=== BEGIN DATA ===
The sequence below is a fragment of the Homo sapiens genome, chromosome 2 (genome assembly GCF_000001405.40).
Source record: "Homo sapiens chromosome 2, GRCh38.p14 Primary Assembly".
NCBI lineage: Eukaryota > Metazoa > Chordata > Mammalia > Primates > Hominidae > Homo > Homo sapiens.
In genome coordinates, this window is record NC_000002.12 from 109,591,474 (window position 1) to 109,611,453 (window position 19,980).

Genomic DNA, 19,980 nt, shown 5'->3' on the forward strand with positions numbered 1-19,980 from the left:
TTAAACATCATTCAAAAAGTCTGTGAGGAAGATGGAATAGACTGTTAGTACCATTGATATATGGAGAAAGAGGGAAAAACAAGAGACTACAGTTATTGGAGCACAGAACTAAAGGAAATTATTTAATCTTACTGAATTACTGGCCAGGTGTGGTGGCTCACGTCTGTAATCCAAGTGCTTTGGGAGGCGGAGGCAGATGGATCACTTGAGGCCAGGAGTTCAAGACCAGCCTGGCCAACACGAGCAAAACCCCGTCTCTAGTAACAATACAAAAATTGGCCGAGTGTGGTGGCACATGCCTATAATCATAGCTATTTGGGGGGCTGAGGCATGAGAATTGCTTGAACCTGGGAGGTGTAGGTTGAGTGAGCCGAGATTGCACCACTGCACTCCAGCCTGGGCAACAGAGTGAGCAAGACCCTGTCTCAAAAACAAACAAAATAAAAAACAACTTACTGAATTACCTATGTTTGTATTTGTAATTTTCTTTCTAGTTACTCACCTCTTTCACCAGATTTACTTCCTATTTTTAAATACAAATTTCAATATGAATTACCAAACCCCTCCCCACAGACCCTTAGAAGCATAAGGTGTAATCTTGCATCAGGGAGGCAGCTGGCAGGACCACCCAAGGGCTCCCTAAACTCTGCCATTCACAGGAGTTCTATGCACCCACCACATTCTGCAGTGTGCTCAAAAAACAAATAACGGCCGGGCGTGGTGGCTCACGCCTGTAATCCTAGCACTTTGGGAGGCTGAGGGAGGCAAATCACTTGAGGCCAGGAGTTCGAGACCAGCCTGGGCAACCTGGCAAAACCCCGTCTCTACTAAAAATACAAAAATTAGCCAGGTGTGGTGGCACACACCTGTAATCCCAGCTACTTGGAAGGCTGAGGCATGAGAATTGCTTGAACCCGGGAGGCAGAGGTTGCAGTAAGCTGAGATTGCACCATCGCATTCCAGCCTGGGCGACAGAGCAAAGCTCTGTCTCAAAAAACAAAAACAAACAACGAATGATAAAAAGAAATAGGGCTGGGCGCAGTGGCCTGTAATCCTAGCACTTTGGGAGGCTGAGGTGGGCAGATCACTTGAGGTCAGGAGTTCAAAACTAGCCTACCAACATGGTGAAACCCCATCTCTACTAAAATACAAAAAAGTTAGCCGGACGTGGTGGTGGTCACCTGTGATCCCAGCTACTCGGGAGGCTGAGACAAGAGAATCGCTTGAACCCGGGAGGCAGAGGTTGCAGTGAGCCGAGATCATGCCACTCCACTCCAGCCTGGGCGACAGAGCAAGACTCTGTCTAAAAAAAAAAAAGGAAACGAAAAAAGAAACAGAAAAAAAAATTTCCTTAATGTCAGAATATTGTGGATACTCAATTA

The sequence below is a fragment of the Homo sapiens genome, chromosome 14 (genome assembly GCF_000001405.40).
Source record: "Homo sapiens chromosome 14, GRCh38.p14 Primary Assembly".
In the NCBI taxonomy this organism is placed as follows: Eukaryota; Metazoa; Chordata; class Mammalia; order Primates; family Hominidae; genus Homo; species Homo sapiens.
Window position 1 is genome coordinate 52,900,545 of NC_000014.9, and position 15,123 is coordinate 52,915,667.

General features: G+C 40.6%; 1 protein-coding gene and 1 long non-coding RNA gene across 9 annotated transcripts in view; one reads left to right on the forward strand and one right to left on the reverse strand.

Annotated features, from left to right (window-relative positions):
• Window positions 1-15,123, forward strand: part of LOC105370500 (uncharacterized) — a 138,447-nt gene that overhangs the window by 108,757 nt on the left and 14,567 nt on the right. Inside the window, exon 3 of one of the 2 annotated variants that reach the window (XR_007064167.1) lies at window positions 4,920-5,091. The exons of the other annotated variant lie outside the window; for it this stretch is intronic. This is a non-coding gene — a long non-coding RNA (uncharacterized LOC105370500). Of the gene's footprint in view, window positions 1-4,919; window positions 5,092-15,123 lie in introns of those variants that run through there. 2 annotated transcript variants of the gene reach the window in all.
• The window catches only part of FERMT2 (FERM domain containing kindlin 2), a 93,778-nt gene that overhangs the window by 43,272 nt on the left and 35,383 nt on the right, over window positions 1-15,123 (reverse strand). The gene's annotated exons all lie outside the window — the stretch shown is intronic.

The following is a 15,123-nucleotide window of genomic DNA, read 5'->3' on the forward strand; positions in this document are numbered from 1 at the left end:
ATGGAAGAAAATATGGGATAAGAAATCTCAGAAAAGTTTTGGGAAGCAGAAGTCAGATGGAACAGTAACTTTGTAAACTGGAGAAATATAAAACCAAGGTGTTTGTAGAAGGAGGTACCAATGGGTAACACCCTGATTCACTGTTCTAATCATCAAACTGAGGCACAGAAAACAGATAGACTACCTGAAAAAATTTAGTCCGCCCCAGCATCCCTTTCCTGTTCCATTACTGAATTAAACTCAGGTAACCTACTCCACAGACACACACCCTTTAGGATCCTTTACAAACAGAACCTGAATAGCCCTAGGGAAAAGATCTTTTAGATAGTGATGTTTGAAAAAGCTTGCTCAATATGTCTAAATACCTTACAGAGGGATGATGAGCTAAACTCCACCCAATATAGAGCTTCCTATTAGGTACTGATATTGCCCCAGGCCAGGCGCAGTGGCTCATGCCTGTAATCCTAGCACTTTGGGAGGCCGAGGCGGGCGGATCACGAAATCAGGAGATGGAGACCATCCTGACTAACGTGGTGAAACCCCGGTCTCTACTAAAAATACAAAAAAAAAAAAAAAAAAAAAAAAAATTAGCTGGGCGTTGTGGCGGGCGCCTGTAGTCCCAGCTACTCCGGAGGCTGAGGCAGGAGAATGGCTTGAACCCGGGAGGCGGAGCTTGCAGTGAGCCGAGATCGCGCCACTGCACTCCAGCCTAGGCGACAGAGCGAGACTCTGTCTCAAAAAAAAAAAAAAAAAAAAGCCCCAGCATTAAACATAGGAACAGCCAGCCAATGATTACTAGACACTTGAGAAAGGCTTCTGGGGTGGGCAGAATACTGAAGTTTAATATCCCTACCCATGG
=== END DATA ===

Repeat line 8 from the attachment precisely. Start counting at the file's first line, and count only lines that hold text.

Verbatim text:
Source record: "Homo sapiens chromosome 14, GRCh38.p14 Primary Assembly".